Entering Your Story

Sunday, April 23, 2017
I’m not going to sit here and tell you that I don’t believe in writer’s block. There’s no doubt in my mind. It exists. But for me, true blocks are few and far between. They happen when I’m too tired or stressed.  Sometimes they happen when I’m sick.

Other times, when I can’t write, it isn’t really a block. It’s more like a corner that I’ve written myself into when I tried to force something in my story.  Or I didn’t pay attention half a page ago when something wasn’t working right. I know that I should be writing but nothing is happening so I have to figure out what I’ve done wrong and fix it.

But most often, I just haven’t gotten into my story space. My mind is stuck in the world I live in and hasn’t ventured into the world of my story, article or memoir. I’ve got that problem right now because I had to put two projects aside to work on something I was being paid to write. I’ve been away for too long and my story world is no longer as familiar as it once was. I need to figure out how to get it back. I need to find the door that will let me inside.

Sometimes the fix is as easy as reacquainting myself with the story.  I can do this by taking the time to read what I’ve written so far. I can probably use this technique with the novel because I’ve drafted a few chapters. This particular method works less well if I’m still outlining something or it isn’t very far along.

If food or music plays a big role in the story, eating that food or listening to the music can be a way back inside. In the care of my novel, I can also go online and listen to music.  Two of my characters are fiddle players. Not violin. Fiddle. I even know what their respective instruments look like.

Then there’s the voice of my characters.  It is the voice of the rural Ozarks. It is close to the voice of Daniel Woodrell’s Winter’s Bone. If I read his book, I hear echoes of my own characters, enough to put me back on their trail. But there are also physical locations I can visit.  If I have a weekend, I can to the lake in southern Missouri where my husband likes to fish.  The people who live in the area sound like my character and her family.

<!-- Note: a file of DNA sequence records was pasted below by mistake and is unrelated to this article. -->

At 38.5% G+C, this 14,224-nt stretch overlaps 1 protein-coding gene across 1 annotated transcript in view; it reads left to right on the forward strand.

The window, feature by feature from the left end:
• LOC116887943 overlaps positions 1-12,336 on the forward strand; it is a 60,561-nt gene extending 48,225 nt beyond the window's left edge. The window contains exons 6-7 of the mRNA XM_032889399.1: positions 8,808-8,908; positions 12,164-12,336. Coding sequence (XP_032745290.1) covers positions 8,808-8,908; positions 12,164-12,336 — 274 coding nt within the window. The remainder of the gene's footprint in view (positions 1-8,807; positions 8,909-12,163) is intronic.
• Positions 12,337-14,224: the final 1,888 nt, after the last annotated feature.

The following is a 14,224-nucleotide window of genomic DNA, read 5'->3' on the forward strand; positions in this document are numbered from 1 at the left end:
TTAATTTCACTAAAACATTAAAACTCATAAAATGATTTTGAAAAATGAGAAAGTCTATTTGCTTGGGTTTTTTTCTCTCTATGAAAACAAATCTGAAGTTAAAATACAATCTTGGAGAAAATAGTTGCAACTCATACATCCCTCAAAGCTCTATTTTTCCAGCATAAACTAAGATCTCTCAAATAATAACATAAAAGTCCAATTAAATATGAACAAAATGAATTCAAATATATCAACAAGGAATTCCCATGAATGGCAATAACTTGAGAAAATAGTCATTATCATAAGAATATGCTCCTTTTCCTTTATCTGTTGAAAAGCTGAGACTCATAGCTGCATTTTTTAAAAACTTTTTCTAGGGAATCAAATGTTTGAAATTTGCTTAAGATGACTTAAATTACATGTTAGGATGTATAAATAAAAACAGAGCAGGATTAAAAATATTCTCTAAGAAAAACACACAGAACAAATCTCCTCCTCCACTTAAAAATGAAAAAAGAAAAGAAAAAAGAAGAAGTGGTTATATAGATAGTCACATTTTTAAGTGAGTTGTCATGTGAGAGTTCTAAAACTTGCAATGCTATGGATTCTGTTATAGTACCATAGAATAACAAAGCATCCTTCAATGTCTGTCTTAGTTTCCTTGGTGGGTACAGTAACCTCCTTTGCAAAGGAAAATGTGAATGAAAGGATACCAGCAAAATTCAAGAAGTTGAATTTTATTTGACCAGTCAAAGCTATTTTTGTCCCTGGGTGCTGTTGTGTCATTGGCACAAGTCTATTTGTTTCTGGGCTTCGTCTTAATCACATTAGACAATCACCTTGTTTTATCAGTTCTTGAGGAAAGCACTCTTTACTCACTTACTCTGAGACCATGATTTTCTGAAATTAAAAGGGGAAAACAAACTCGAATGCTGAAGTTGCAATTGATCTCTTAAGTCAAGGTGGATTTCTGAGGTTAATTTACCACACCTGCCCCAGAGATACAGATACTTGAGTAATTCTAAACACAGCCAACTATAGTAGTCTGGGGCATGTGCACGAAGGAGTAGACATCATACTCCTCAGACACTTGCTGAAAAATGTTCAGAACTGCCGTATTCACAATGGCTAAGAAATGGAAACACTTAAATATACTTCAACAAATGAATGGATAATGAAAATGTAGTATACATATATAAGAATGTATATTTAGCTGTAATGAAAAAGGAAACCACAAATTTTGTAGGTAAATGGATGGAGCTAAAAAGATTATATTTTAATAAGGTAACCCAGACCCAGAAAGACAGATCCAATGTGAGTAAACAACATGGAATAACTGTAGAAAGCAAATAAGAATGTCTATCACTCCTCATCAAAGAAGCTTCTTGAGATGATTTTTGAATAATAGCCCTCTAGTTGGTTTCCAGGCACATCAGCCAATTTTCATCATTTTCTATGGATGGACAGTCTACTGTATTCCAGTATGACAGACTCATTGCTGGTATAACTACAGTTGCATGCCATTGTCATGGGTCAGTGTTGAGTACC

If I only have an afternoon, I can visit the log cabin my father-in-law is restoring. It gave rise to one of the settings in my book so climbing the stairs to the attic will be like entering my character’s bedroom. I can also visit her kitchen.

Writer’s block?  Not this time.  I just need to find my way back inside my story. The door into every story is unique to that particular work. Take the time to identify what it is for your story and it will help you reenter your story world whether you’ve been away for a day, a week or even longer.


To find out more about Sue Bradford Edwards writing, visit her blog, One Writer's Journey.  Sue is also the instructor for Writing Nonfiction for Children and Young Adults. The next session begins June 12th. 


Sioux Roslawski said...

Sue--How did you know? How did you know that I've been struggling with this over the weekend? My WIP has sat, gathering dust, since the end of January. I've worked on correcting a rethink (tense-wise) but now need to find a way to enter back into my story.

I appreciate your suggestions. Music. A certain location. I will try some different things to find my way back into my story.

Thanks for this post. The timing was perfect!

Margo Dill said...

This is an interesting idea. I have also heard people use music to get into the book they are writing--certain books have certain playlists. I never thought about the food or going to a location just for a bit to get back into the story. Great ideas!

Sue Bradford Edwards said...

I hope I was able to help! Not a fun problem but, I think, a common one.

Thank you for the kind words, ladies!

Crystal Otto said...

Great ideas! This is very helpful!

Angela Mackintosh said...

These are great ideas, Sue! I'm doing some memoir writing right now and this is exactly what I've been doing--listening to music from that time period, visiting places, reading old diaries, and journaling. I wonder if journaling as your character(s) could help bring out some ideas too.

Mary Horner said...

Thanks for the great post. I've heard about using music to set the mood, but never thought about eating the food. And to be honest, don't have many scenes where characters are eating, so it's something I need to consider next time I am stuck. Maybe they can go to a restaurant or hang out in someone's kitchen!

Sue Bradford Edwards said...

I have asked my characters what they wish I knew. Always a surprise!

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